Temporary workers who lack even the most basic skill sets cause logistics companies more problems than they solve at peak times

26th November 2015

Logistics BusinessTemporary workers who lack even the most basic skill sets cause logistics companies more problems than they solve at peak times

With the British public apparently set for a record breaking online shopping spree in the run up to Christmas, a shortage of good quality temporary warehousing staff could result in significant delays to the delivery of many orders, one leading logistics company has warned.

“Many companies operating in the logistics industry rely on short-term additions to their permanent staff to ensure that spikes in their clients’ output are met,”
says William Walker of Berkshire-based online fulfillment specialist, Walker Logistics.

“But, it is clear from our own previous experiences that at times like Christmas and Easter the caliber of the people that temporary staff agencies are able to provide drops dramatically and this can put a strain on order picking and fulfillment processes.”

“At busy times, agencies can still provide numbers of workers but their quality is significantly diluted. Indeed, some of the people they supply are so lacking in even the most basic skill sets that they can cause more problems than they solve.”

Walker have sought to ensure that they avoid this potentially damaging issue by increasing their permanent warehouse workforce and by planning their staffing needs at the earliest opportunity. Doing so has allowed them to offer positions to temporary employees who are known to have the requisite experience, skills and attitude.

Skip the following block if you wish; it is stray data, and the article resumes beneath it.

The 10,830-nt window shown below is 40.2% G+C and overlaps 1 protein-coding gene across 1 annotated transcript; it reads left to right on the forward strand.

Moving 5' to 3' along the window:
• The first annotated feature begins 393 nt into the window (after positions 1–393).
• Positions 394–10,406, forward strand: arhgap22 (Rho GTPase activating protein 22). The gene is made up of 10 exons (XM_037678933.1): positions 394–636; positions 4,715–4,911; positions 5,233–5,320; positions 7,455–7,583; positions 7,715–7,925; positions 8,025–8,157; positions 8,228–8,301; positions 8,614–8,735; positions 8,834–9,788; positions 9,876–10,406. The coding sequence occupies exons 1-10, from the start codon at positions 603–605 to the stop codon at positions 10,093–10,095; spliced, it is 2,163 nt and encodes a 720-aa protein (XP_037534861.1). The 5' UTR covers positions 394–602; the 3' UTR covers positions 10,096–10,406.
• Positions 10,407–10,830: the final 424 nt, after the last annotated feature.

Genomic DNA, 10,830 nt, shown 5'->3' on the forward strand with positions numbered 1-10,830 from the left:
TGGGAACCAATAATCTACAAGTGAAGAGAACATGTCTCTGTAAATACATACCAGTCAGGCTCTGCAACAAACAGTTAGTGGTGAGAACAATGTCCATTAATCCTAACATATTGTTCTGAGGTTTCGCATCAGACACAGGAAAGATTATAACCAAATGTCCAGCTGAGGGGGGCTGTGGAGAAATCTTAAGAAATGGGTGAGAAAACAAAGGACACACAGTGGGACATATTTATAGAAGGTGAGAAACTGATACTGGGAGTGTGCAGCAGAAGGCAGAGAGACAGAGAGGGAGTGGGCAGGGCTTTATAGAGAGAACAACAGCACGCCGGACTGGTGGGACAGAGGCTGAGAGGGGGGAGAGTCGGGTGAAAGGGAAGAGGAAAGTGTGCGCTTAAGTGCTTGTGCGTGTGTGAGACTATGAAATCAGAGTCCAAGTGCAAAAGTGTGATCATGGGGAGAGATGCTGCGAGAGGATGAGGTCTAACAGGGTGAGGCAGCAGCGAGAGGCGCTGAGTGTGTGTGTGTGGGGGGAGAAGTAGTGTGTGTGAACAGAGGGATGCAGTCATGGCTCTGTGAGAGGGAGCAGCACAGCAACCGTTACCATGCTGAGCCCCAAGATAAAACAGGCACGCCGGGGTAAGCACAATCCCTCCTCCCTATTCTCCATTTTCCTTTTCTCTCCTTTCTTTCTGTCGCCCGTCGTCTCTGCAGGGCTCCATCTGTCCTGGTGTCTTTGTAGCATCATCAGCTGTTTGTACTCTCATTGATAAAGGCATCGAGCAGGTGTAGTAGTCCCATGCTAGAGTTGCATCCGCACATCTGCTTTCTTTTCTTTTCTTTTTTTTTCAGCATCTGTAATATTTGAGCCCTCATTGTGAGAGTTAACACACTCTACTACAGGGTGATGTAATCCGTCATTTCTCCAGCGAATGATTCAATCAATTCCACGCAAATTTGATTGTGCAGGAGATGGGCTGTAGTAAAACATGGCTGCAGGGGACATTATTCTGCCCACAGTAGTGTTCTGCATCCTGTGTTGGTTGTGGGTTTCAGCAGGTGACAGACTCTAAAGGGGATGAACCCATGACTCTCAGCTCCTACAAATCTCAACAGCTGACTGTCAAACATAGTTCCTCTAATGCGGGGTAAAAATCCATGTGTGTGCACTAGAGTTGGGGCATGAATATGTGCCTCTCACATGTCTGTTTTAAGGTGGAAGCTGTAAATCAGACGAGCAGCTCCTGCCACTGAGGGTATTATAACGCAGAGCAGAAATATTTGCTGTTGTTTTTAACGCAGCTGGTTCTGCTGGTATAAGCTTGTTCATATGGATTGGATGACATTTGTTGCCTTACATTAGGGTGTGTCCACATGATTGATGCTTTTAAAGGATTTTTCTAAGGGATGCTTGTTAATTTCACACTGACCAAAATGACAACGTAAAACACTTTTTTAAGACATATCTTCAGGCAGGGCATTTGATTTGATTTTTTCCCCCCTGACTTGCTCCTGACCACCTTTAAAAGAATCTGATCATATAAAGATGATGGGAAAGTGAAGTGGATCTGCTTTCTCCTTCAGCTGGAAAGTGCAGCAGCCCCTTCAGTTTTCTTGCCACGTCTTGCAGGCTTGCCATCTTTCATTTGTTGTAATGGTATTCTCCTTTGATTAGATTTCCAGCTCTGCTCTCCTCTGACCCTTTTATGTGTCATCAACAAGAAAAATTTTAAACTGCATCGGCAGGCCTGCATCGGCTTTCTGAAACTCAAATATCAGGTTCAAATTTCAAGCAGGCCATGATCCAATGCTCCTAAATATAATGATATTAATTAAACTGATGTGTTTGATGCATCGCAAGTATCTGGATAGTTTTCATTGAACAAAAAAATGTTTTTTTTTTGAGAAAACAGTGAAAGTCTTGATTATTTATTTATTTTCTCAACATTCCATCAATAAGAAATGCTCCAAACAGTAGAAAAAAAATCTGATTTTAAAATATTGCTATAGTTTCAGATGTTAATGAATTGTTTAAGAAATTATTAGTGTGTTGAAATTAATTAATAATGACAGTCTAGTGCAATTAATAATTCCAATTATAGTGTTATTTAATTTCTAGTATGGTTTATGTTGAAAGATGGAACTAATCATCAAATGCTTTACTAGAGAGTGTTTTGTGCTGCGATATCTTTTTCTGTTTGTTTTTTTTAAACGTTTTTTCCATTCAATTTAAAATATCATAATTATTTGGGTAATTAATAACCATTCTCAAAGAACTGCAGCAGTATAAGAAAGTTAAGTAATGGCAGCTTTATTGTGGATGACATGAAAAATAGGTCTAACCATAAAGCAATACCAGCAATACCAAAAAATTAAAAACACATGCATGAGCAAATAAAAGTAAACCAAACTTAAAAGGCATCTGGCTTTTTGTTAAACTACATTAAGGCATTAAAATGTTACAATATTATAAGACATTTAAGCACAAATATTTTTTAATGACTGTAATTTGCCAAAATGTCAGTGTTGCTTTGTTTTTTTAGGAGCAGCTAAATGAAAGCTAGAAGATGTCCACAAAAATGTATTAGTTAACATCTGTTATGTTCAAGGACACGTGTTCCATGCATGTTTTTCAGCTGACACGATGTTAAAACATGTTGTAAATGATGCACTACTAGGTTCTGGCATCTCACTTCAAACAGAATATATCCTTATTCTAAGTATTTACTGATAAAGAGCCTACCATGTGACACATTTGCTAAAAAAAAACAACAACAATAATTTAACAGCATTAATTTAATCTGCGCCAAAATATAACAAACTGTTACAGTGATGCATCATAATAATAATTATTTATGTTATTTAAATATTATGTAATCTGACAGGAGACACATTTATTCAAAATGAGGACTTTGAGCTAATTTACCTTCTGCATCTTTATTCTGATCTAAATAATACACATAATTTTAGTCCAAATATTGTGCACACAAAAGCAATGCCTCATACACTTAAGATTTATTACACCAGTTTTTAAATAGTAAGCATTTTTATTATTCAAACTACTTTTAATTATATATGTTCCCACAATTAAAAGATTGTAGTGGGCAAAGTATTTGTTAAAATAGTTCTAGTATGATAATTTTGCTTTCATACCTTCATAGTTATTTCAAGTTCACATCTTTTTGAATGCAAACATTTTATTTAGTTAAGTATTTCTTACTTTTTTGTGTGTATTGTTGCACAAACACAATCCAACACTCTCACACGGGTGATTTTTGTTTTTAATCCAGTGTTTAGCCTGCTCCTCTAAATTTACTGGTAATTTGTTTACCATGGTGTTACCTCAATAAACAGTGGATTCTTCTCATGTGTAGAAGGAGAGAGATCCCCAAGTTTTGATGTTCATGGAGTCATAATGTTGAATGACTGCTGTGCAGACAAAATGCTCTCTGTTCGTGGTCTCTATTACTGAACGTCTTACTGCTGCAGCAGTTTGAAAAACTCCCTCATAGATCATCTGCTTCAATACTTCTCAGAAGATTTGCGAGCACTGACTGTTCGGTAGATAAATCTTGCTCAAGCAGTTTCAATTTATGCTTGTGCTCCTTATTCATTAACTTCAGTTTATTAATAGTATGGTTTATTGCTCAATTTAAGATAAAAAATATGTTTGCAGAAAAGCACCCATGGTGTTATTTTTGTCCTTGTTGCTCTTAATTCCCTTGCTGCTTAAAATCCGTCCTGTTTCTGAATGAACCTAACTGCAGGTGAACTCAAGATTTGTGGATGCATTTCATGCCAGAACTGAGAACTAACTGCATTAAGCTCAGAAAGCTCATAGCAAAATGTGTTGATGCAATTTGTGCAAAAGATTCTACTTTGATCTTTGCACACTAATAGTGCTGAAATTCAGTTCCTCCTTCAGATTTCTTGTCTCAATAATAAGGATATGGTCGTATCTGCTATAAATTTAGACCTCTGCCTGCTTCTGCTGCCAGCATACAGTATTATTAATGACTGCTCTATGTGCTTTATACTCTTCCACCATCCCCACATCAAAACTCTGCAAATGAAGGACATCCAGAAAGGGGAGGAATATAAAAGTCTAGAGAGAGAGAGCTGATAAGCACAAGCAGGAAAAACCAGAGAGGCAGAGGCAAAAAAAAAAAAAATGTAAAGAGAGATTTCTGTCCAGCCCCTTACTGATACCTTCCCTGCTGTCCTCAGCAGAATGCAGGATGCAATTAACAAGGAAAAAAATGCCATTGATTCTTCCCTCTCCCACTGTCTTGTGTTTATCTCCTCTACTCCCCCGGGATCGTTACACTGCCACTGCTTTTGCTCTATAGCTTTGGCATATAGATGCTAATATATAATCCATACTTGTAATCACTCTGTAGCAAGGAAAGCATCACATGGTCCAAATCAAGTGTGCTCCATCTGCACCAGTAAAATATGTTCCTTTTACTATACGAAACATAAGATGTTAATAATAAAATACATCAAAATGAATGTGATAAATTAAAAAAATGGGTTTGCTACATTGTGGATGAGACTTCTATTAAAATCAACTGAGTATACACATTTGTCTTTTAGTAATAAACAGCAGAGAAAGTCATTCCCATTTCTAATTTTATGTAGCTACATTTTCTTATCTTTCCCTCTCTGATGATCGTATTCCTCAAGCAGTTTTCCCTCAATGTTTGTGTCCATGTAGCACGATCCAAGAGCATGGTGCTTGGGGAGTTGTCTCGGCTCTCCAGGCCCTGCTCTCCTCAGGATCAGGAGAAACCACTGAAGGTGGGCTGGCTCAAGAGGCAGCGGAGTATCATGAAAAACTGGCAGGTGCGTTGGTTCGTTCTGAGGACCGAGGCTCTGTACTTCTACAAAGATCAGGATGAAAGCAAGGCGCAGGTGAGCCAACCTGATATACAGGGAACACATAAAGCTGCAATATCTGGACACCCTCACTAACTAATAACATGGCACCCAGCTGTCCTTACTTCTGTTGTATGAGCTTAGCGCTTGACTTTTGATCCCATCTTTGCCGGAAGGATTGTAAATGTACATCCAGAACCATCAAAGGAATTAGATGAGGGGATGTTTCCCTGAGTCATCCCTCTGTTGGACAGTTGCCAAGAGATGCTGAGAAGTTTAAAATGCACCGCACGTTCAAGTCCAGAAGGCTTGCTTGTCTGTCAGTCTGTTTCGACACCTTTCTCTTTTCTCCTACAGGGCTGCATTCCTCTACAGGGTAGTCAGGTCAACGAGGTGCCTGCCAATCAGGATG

“It is absolutely vital that logistics companies plan their temporary skills needs well in advance of peak periods if they are to stand any chance of getting reliable people who show up for work on time and are capable of doing the work they’re needed to do,”
he says.

William Walker believes that the best way for any logistics company to gauge the suitability of the temporary hands an agency has supplied is to simply consider how many of them would make full-time workers?

“If the answer is low or zero, then you have the wrong people working for you during what is likely to be one of your busiest and potentially most lucrative times of the year,”
he says.

According to William Walker those companies that focus principally on the bottom line cost of hiring temporary workers are likely to end up with less-than-ideal recruits.

“Walker Logistics’ policy is to hire fewer people at a slightly higher rate but with the guarantee they will be high-quality workers who perform efficiently and effectively,
” he says.

“But many third party logistics services company still prefer the perceived savings of a lower hourly rate and find themselves with employees who are chronically late, poorly trained or who simply don’t show up. As a result, their workplace becomes a revolving door of workers and, ultimately, their clients suffer.”